We present a study into the capabilities of integrated and spatially resolved integral field spectroscopy of galaxies at z = 2–4 with the future HARMONI spectrograph for the European Extremely Large Telescope (E-ELT) using the simulation pipeline, HSIM. We focus particularly on the instrument's capabilities in stellar absorption line integral field spectroscopy, which will allow us to study the stellar kinematics and stellar population characteristics. Such measurements for star-forming and passive galaxies around the peak star formation era will provide a critical insight into the star formation, quenching and mass assembly history of high-z, and thus present-day galaxies. First, we perform a signal-to-noise study for passive galaxies at a range of stellar masses for z = 2–4, assuming different light profiles; for this population, we estimate that integrated stellar absorption line spectroscopy with HARMONI will be limited to galaxies with M* ≳ 1010.7 M⊙. Secondly, we use HSIM to perform a mock observation of a typical star-forming 1010 M⊙ galaxy at z = 3 generated from the high-resolution cosmological simulation NUTFB. We demonstrate that the input stellar kinematics of the simulated galaxy can be accurately recovered from the integrated spectrum in a 15-h observation, using common analysis tools. Whilst spatially resolved spectroscopy is likely to remain out of reach for this particular galaxy, we estimate HARMONI's performance limits in this regime from our findings. This study demonstrates how instrument simulators such as HSIM can be used to quantify instrument performance and study observational biases on kinematics retrieval; and shows the potential of making observational predictions from cosmological simulation output data.

Redshift and luminosity evolution of the intrinsic alignments of galaxies in Horizon-AGN

Monthly Notices of the Royal Astronomical Society Oxford University Press 461 (2016) 2702–2721-

N Chisari, C Laigle, S Codis, Y Dubois, J Devriendt, L Miller, K Benabed, A Slyz, R Gavazzi, C Pichon

Intrinsic galaxy shape and angular momentum alignments can arise in cosmological large-scale structure due to tidal interactions or galaxy formation processes. Cosmological hydrodynamical simulations have recently come of age as a tool to study these alignments and their contamination to weak gravitational lensing. We probe the redshift and luminosity evolution of intrinsic alignments in Horizon-AGN between z=0 and z=3 for galaxies with an r-band absolute magnitude of &lt;-20. Alignments transition from being radial at low redshifts and high luminosities, dominated by the contribution of ellipticals, to being tangential at high redshift and low luminosities, where discs dominate the signal. This cannot be explained by the evolution of the fraction of ellipticals and discs alone: intrinsic evolution in the amplitude of alignments is necessary. The alignment amplitude of elliptical galaxies alone is smaller in amplitude by a factor of ~2, but has similar luminosity and redshift evolution as in current observations and in the nonlinear tidal alignment model at projected separations of &gt; 1 Mpc. Alignments of discs are null in projection and consistent with current low redshift observations. The combination of the two populations yields an overall amplitude a factor of ~4 lower than observed alignments of luminous red galaxies with a steeper luminosity dependence. The restriction on accurate galaxy shapes implies that the galaxy population in the simulation is complete only to an r-band absolute magnitude of &lt;-20. Higher resolution simulations will be necessary to avoid extrapolation of the intrinsic alignment predictions to the range of luminosities probed by future surveys.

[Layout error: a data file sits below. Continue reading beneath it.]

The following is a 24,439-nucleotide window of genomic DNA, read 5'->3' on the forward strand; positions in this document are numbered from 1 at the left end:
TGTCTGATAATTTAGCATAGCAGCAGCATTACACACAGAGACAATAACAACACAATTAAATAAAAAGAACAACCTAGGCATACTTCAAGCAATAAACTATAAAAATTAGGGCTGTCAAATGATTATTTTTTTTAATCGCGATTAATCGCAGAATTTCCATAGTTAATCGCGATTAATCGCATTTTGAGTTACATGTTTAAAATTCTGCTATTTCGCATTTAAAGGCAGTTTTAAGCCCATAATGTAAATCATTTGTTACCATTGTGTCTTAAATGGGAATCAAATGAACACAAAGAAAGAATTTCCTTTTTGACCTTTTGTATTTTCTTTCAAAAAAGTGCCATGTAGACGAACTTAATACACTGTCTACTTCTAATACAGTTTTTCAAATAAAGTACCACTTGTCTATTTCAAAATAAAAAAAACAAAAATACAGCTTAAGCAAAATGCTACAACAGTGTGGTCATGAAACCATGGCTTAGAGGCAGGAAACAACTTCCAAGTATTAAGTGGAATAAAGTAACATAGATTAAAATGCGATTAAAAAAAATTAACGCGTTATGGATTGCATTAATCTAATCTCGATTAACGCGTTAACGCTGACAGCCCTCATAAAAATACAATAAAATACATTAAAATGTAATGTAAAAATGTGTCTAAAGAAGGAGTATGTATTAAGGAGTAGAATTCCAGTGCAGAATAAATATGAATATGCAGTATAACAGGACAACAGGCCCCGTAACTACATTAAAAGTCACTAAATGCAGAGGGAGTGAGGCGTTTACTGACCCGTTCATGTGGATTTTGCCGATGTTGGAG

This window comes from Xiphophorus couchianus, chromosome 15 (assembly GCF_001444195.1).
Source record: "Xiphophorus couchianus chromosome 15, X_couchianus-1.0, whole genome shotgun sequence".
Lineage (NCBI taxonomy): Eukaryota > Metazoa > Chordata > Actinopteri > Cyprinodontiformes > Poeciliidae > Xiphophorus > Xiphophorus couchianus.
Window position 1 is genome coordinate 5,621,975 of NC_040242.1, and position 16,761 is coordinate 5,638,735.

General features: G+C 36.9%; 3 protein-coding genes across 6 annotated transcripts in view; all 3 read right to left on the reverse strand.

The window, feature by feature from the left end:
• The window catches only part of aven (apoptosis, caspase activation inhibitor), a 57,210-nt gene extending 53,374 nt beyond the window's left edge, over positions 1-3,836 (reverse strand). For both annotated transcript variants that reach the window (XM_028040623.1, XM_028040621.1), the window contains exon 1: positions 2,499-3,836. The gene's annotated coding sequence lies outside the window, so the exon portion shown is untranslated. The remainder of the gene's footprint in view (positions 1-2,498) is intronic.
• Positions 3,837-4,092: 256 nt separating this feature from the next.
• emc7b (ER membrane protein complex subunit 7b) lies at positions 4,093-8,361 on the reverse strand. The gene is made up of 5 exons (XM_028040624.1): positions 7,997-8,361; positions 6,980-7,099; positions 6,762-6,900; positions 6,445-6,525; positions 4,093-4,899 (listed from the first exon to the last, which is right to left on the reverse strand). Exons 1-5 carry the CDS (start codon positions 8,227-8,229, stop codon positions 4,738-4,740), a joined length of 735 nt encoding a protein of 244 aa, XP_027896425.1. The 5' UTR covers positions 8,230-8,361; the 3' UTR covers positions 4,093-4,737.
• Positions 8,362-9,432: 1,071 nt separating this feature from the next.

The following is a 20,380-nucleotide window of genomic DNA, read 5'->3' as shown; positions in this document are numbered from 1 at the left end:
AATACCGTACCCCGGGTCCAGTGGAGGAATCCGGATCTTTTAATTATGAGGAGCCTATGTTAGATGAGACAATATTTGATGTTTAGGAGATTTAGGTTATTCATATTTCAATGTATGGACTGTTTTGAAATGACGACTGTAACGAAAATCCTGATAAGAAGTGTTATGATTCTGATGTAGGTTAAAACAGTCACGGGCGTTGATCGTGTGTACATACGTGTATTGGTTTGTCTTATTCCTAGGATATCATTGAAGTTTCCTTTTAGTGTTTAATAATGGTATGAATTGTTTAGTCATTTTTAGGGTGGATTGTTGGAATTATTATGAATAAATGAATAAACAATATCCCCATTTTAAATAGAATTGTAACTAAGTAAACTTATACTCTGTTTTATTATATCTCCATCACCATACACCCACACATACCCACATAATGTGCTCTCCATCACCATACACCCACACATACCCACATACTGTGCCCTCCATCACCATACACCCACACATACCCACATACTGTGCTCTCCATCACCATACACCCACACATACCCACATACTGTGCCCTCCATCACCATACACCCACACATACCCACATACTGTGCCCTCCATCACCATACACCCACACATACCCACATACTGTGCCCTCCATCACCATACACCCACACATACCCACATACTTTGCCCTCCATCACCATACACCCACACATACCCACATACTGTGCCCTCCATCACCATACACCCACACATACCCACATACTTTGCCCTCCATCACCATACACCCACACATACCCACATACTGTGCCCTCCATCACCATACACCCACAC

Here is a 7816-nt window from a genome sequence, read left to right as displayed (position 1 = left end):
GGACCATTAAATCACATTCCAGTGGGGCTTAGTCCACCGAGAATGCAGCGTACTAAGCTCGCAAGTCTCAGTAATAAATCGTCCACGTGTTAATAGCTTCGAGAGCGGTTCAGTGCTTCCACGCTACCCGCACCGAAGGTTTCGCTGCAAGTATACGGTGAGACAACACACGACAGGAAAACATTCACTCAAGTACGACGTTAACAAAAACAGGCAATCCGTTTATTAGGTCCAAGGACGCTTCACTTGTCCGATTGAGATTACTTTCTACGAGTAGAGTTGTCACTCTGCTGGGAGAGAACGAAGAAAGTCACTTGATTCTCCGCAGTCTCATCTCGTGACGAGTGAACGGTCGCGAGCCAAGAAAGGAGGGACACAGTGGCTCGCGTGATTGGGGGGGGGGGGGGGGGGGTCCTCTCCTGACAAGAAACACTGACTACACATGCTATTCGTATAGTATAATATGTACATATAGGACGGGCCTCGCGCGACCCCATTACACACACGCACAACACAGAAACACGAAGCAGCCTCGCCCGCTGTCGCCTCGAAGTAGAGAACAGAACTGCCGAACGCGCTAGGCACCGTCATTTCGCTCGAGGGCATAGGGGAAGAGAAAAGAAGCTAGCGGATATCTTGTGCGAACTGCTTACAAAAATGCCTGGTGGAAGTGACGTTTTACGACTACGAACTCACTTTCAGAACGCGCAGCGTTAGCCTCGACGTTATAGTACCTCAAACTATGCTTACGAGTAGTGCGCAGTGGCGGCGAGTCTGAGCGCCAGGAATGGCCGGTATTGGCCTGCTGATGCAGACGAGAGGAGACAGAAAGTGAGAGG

The Horizon-AGN simulation: morphological diversity of galaxies promoted by AGN feedback

Monthly Notices of the Royal Astronomical Society Oxford University Press 463 (2016) 3948-3964

Y Dubois, S Peirani, C Pichon, J Devriendt, R Gavazzi, C Welker, M Volonteri

The interplay between cosmic gas accretion on to galaxies and galaxy mergers drives the observed morphological diversity of galaxies. By comparing the state-of-the-art hydrodynamical cosmological simulations Horizon-AGN and Horizon-noAGN, we unambiguously identify the critical role of active galactic nuclei (AGN) in setting up the correct galaxy morphology for the massive end of the population. With AGN feedback, typical kinematic and morpho-metric properties of galaxy populations as well as the galaxy-halo mass relation are in much better agreement with observations. Only AGN feedback allows massive galaxies at the centre of groups and clusters to become ellipticals, while without AGN feedback those galaxies reform discs. It is the merger-enhanced AGN activity that is able to freeze the morphological type of the post-merger remnant by durably quenching its quiescent star formation. Hence morphology is shown to be driven not only by mass but also by the nature of cosmic accretion: at constant galaxy mass, ellipticals are galaxies that are mainly assembled through mergers, while discs are preferentially built from the in situ star formation fed by smooth cosmic gas infall.